Fake Gift Card fan pages and groups are certainly not new to Facebook. These deceptive pages have been a thorn in Facebooks side for a long time. Most of them are designed to look similar to a corporate offer, such as the $1000 Best Buy Gift Card, and entice those who arrive on the page with a sweet deal. Even the most savvy internet users often fall for the scheme.
Most of these schemes are run similar to the clickjacking pages we mentioned last month. Those arriving on the page are told they either need to "Like" the page to receive the offered "gift" or invite X number of friends. The sheer volume of "Invite your friend" offers that have circulated in the past has many Facebook users wary of such schemes. This loss of potential targets has the schemers moving in new and inventive directions such as clickjacking, and down right compromising user accounts.
Keep in mind, a user must at some point have clicked on something that transferred information to a potential hacker, in order to have their account compromised. It could have been a downloading a file containing trojan software or providing sensitive personal information somewhere they thought was secure. Either of these could give someone access to your computer and Facebook account without your permission.
The latest scheme rearing its ugly head is the creation of Gift Card and electronic giveaway "Events". These events appear to your friends as though you have not only referred them and endorsed the event, but actually created it as well. Events on Facebook detail who the creator is, causing friends to automatically believe the scheme.
For example, I received two such event notifications today, both from the same friend. I immediately suspected his account had been compromised and brought it to his attention, but the damage had been done – the event was sent out to hundreds of his friends.
The first event, a $1000 Best Buy Gift Card giveaway was removed very quickly by Facebook, and I was unable to take a screenshot of it for you all. I did still have a copy of the email sent though, shown below:
The second event was for a free iPad, and gave instructions to those wanting one that they needed to enter their email address and shipping address into a off-Facebook webpage, and then wait 3-5 days for their iPad to arrive.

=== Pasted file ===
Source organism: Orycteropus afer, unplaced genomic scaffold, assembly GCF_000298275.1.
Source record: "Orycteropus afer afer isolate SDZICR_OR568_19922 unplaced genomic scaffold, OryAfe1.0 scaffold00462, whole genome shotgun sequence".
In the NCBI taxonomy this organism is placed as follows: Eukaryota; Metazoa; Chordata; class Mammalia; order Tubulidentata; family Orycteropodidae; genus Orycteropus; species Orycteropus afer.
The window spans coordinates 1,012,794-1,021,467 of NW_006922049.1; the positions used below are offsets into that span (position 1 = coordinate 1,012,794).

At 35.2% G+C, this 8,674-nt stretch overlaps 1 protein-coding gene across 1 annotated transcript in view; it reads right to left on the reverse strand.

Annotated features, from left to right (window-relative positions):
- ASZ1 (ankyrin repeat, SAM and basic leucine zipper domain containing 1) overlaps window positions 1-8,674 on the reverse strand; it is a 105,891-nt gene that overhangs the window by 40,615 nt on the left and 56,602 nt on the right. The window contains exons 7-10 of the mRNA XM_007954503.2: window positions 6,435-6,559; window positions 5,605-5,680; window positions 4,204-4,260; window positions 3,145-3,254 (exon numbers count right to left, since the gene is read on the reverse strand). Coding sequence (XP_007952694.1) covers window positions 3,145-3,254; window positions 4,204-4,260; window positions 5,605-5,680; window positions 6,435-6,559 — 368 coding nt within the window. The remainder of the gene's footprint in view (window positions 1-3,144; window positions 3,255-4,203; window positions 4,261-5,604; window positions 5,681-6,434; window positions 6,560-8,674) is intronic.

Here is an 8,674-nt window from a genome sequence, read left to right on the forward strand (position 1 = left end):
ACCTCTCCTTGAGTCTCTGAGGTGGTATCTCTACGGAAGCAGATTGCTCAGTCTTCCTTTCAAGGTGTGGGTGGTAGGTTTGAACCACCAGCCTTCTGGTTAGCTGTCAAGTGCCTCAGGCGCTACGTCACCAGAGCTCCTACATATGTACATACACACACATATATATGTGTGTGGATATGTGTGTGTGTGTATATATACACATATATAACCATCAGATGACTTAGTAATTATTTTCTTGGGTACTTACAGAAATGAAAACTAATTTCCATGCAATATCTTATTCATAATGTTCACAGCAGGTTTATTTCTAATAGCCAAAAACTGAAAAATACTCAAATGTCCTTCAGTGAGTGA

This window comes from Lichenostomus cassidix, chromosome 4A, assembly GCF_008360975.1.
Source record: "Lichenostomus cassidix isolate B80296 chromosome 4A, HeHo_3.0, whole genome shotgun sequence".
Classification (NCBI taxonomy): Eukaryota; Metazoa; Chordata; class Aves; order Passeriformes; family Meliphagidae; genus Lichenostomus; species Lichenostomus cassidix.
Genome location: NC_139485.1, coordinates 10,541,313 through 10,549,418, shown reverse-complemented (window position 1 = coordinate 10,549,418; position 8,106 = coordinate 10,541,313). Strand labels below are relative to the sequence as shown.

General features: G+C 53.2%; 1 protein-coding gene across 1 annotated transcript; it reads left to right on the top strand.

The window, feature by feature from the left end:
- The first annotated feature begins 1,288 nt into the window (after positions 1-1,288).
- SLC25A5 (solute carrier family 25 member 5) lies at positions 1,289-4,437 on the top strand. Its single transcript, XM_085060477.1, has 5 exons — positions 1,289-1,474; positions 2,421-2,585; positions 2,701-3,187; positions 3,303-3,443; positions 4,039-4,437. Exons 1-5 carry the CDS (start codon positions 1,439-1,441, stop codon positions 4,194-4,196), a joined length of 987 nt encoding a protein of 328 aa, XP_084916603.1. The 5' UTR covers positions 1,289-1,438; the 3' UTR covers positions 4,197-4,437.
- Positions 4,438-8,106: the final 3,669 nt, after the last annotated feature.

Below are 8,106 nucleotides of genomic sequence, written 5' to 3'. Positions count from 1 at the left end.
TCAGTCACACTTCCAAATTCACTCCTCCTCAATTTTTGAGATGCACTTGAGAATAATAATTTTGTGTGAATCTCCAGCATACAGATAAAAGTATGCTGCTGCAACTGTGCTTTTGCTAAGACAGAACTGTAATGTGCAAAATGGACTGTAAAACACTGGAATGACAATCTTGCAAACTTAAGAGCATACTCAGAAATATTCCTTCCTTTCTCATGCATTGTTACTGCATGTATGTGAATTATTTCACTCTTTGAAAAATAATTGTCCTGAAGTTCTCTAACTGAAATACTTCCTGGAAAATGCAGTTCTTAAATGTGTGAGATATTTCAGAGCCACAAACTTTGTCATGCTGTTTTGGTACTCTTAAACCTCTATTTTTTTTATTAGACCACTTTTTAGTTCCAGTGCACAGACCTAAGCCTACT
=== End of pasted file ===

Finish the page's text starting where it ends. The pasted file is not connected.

In a recent article on PCWorld.com, Robert McMillan of IDGNews.net wrote:
In the past months, fan pages have popped up all over the social networking site, offering too-good-to-be-true gift cards. There's the $500 Whole Foods card, the $10 Walmart offer, and the $1,000 Ikea gift card. The Ikea page put these gift card scams on the map last month, when it quickly racked up more than 70,000 fans before being snuffed. Facebook has also taken down Target and iTunes gift card scam pages in the past few months.
The purpose of these schemes is to gather either personal information from users, or to deceive them into completing some sort of affiliate offer. Many of the offers are offered by legitimate affiliate marketing companies, but the methods these unscrupulous affiliates use to get you to do what they want is a major underlying problem. Much of the information they gather either ends up costing you money or could lead to identity theft.
Facebook users need to be not only wary, but vigilant about what they click; especially on social networks such as Facebook. Trojans can be downloaded unknowingly anywhere and then used against you to deceive hundreds and/or thousands of people. A good quality Anti Virus program will help combat those that slip through your radar.
Real corporate offers will also have highly professional fan pages, and they most certainly will not be directing you to a $0.99 .info domain name. "Like" buttons are embedded into a well designed page – not a plain white blank page. Check carefully though as many of these plain pages may show comments from supposed users claiming the event offer "worked".
Dig around a little first. If the offer is legitimate, it will still be there after you take a few more minutes to check it out first.
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